In her most recent New York Times Economix Blog, UMass Economics Professor Nancy Folbre discusses public spending on children and why overall, we spend so little on them. She sees two trends in public spending on children: it amounts to about 2.2 percent of the national gross domestic product, compared to 5.3 percent spent on the elderly; and spending per child goes up after age 6 despite research showing that younger children benefit from early-childhood education. (New York Times Economix blog, 1/18/10)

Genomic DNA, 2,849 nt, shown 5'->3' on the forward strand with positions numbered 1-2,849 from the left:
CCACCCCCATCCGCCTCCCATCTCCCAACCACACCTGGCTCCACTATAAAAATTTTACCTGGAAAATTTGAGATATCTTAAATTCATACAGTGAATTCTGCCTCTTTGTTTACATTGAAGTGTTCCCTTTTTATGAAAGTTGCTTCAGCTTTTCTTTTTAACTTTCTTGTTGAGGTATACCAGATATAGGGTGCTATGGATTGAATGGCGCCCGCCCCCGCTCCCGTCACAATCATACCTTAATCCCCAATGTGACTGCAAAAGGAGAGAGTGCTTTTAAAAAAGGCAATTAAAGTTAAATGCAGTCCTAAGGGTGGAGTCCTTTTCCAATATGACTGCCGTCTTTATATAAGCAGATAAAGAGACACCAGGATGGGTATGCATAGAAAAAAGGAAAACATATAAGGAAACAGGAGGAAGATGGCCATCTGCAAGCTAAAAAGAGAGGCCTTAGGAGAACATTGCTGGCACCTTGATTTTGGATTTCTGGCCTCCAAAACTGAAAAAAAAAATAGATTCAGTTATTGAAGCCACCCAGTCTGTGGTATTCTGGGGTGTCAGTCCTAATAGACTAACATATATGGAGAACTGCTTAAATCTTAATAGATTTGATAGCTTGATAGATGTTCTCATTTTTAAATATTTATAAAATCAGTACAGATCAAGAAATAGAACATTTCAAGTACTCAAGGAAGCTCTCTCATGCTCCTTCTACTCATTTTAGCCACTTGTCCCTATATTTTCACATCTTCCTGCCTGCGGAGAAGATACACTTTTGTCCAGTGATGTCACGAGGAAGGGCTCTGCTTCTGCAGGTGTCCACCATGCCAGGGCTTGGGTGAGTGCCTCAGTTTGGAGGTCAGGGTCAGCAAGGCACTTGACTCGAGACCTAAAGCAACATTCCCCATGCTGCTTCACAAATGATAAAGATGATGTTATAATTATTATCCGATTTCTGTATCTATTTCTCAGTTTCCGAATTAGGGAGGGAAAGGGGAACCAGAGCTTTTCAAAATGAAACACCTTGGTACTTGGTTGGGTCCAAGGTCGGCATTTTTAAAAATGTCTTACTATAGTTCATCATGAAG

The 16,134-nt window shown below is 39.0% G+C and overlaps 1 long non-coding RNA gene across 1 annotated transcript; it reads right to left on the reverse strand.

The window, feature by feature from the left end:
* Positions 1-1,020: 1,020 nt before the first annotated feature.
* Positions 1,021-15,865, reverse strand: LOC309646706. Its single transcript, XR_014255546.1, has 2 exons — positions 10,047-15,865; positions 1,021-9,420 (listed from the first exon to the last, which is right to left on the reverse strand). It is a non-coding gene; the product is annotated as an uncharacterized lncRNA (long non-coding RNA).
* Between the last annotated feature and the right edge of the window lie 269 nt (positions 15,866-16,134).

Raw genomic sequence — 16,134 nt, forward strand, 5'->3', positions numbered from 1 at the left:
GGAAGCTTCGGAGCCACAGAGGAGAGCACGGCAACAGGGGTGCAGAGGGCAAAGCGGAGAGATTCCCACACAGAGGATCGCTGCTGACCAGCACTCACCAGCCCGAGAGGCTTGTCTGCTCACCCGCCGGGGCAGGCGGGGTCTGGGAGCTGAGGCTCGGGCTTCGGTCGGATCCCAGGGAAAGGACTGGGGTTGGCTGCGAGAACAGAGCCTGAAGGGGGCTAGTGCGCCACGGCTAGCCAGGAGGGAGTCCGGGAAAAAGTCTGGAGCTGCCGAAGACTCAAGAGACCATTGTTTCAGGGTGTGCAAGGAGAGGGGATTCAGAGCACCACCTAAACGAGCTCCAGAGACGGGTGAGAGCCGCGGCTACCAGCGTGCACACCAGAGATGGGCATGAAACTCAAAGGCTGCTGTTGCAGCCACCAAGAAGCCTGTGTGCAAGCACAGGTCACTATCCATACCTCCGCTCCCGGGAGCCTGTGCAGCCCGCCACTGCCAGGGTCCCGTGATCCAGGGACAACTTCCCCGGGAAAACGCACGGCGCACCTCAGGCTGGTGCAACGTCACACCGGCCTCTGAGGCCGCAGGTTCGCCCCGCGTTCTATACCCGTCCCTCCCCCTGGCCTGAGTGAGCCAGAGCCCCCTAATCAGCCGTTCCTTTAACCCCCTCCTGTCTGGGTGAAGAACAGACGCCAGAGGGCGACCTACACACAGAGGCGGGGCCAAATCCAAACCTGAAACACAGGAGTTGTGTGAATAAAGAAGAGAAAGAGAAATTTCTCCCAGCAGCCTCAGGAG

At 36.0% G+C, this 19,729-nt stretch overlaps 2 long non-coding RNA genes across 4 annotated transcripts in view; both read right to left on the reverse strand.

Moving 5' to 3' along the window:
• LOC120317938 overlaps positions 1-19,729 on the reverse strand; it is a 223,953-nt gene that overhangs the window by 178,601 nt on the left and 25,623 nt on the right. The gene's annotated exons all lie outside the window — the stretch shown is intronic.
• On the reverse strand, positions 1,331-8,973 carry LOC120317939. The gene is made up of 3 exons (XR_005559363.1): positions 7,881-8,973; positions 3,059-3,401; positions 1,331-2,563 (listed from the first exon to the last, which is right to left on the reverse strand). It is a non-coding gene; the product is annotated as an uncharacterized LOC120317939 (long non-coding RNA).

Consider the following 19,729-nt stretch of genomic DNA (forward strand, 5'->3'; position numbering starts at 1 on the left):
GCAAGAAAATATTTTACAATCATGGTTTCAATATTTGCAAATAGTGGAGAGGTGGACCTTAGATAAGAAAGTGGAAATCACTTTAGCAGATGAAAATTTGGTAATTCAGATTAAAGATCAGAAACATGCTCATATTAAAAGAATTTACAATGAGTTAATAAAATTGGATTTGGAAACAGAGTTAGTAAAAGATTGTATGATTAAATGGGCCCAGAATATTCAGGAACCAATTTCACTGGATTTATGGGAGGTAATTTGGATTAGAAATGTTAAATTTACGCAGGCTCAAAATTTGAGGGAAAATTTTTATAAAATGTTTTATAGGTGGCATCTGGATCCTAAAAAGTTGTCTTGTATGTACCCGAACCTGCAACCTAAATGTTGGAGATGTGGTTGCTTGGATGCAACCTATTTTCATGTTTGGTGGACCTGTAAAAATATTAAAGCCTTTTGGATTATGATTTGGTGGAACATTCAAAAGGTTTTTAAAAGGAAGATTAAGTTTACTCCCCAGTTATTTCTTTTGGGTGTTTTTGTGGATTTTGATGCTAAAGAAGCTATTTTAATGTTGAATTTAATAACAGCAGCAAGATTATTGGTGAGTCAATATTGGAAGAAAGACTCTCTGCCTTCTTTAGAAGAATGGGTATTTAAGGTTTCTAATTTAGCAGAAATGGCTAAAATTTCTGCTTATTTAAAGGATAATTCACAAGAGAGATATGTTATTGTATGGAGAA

January 18, 2010[excerpt]
Remembering the Little People: Accounting for Kids
By Nancy Folbre
Largely as a result of differences in public subsidies, full-time, year-round child care for young children costs more than public university tuition in 44 states.
Evidence also suggests that young children are particularly vulnerable to the effects of poverty. Yet 19 percent of children in the United States lived in poverty in 2009.